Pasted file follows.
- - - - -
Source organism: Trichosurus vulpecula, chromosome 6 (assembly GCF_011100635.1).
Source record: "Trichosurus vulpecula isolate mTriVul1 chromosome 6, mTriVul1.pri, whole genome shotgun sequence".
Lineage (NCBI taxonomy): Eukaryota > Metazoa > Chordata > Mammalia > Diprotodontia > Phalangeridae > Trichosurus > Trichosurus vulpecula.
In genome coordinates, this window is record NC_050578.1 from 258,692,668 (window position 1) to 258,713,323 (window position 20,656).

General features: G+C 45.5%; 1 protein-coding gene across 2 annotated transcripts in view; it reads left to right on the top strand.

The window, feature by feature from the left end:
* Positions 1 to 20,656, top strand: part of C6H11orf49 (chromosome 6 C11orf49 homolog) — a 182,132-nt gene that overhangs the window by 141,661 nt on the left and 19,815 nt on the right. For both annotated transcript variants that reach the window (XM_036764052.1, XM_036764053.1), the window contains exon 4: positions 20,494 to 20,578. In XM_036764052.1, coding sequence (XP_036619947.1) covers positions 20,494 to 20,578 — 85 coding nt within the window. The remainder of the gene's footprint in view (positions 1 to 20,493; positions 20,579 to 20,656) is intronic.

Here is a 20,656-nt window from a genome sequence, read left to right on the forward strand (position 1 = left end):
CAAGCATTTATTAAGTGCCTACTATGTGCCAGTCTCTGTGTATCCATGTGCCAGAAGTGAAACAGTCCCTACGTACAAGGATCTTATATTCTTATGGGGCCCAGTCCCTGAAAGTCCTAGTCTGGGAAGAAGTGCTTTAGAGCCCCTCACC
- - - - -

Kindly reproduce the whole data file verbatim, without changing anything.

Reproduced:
Source organism: Trichosurus vulpecula, chromosome 6 (assembly GCF_011100635.1).
Source record: "Trichosurus vulpecula isolate mTriVul1 chromosome 6, mTriVul1.pri, whole genome shotgun sequence".
Lineage (NCBI taxonomy): Eukaryota > Metazoa > Chordata > Mammalia > Diprotodontia > Phalangeridae > Trichosurus > Trichosurus vulpecula.
In genome coordinates, this window is record NC_050578.1 from 258,692,668 (window position 1) to 258,713,323 (window position 20,656).

General features: G+C 45.5%; 1 protein-coding gene across 2 annotated transcripts in view; it reads left to right on the top strand.

The window, feature by feature from the left end:
* Positions 1 to 20,656, top strand: part of C6H11orf49 (chromosome 6 C11orf49 homolog) — a 182,132-nt gene that overhangs the window by 141,661 nt on the left and 19,815 nt on the right. For both annotated transcript variants that reach the window (XM_036764052.1, XM_036764053.1), the window contains exon 4: positions 20,494 to 20,578. In XM_036764052.1, coding sequence (XP_036619947.1) covers positions 20,494 to 20,578 — 85 coding nt within the window. The remainder of the gene's footprint in view (positions 1 to 20,493; positions 20,579 to 20,656) is intronic.

Here is a 20,656-nt window from a genome sequence, read left to right on the forward strand (position 1 = left end):
CAAGCATTTATTAAGTGCCTACTATGTGCCAGTCTCTGTGTATCCATGTGCCAGAAGTGAAACAGTCCCTACGTACAAGGATCTTATATTCTTATGGGGCCCAGTCCCTGAAAGTCCTAGTCTGGGAAGAAGTGCTTTAGAGCCCCTCACC